Since Hurricane Florence hit North Carolina, staff and families in New Hanover County Schools have not only weathered the storm, but they've also worked to put their classrooms and schools back together. Last week, teacher Jenna Parker put the little chairs back at the little tables in her second grade classroom at Anderson Elementary School in Wilmington. “Even if these kids are suffering through things at home being different, or...damage is happening to their house, they're going to get to walk through these doors and see something familiar for them,” says Parker. “It’ll be normal. It’ll be walking into home for them.” Photo by Lisa Philip/ WUNC #florence #hurricaneflorence #wilmington #northcarolina #wuncphotos
Staff Sgt. Melishia Francis prepares her breast pump in a lactation room at Lackland Air Force Base's Wilford Hall Medical Hospital. Inflexible work schedules and lack of support can make it tough for new mothers in the military to keep breastfeeding their children. Such problems are common across the armed forces, said Navy veteran Robyn Roche-Paull, who founded Breastfeeding in Combat Boots, a nonprofit group that provides information to nursing moms in uniform. She said that each military branch has its own breastfeeding policies, and they're too open to interpretation. Some regulations are very specific and say, 'Every two to three hours for 15-30 minutes, that's what your break is,' Roche-Paull said. Where other ones will say, 'every three to four hours for 15 minutes. Photo courtesy of Daniel J. Calderon / U.S. Air Force #military #armedforces #breastfeeding #femalesoldier #wuncphotos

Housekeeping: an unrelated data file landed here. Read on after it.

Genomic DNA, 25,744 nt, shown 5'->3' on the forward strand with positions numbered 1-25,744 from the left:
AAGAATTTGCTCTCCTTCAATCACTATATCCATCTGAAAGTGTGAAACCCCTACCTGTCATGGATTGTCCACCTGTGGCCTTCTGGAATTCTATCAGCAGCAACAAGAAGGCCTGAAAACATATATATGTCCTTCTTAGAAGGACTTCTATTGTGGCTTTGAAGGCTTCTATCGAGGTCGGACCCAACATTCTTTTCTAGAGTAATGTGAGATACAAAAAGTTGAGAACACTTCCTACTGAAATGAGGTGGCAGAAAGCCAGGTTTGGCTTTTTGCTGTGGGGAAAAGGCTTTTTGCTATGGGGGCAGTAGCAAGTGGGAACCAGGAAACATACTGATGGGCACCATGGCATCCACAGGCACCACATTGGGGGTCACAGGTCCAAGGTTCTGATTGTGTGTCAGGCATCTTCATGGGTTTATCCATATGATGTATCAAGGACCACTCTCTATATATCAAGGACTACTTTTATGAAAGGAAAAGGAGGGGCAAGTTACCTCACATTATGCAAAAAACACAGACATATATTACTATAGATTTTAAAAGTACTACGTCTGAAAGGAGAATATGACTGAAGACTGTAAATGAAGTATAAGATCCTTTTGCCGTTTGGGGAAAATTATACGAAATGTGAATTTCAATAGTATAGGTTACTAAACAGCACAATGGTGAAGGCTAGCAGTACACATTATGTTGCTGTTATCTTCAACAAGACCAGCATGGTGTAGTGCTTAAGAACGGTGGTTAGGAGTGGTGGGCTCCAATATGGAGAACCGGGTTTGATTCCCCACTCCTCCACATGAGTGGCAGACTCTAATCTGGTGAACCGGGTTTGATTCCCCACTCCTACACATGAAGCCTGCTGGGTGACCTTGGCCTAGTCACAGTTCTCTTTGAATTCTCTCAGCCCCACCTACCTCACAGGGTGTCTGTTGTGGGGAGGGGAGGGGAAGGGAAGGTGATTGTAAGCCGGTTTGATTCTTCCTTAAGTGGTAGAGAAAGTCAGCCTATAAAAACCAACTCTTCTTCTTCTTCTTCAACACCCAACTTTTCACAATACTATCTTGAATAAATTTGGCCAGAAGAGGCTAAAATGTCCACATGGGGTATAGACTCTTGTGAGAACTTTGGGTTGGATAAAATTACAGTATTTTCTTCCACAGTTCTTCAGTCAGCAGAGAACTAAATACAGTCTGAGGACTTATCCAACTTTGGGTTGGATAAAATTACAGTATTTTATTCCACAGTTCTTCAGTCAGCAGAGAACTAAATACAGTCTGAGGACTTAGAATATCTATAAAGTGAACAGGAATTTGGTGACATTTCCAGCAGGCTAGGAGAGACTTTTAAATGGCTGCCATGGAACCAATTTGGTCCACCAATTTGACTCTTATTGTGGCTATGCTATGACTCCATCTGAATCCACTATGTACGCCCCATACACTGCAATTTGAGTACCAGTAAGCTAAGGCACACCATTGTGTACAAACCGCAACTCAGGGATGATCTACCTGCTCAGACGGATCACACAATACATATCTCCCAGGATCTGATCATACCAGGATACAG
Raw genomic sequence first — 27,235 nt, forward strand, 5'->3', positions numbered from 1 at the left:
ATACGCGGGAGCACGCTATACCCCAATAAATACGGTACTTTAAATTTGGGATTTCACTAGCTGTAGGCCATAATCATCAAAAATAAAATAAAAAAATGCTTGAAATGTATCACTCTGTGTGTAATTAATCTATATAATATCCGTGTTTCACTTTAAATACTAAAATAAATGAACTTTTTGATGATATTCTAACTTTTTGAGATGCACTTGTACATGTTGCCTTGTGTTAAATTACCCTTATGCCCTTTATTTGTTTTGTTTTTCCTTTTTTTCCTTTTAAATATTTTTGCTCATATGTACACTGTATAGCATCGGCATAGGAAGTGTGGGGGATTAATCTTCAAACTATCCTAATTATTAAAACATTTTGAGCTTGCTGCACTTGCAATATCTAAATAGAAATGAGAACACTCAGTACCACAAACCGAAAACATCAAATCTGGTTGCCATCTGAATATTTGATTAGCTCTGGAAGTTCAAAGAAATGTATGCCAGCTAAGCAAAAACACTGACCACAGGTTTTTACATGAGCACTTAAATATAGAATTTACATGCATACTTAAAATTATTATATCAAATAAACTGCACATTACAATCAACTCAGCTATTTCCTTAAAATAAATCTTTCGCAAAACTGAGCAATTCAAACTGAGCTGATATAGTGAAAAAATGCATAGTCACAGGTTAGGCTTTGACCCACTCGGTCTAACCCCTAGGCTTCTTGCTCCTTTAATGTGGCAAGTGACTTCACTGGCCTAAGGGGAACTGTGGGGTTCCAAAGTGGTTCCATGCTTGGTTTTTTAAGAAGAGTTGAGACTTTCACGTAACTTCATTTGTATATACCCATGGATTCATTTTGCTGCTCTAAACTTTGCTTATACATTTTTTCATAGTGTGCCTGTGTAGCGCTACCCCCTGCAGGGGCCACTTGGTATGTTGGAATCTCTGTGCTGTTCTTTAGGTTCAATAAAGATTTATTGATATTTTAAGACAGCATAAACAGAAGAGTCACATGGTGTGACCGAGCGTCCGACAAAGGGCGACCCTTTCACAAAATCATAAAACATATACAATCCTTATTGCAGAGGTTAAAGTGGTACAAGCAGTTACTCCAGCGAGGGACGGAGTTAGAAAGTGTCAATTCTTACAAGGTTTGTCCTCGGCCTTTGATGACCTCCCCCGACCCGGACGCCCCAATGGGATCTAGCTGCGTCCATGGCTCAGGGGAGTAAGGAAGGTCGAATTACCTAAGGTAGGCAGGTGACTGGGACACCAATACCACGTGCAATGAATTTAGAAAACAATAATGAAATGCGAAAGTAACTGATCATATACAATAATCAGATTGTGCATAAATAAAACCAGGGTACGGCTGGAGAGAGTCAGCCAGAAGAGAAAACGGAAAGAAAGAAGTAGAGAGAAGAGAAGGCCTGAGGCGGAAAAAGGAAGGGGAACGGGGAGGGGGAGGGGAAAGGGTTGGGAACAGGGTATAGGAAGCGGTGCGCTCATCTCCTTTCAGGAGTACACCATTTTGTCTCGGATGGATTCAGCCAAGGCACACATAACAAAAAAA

Tune in tonight at 7 p.m. as WUNC presents a very special hour of Ft. Bragg Stories.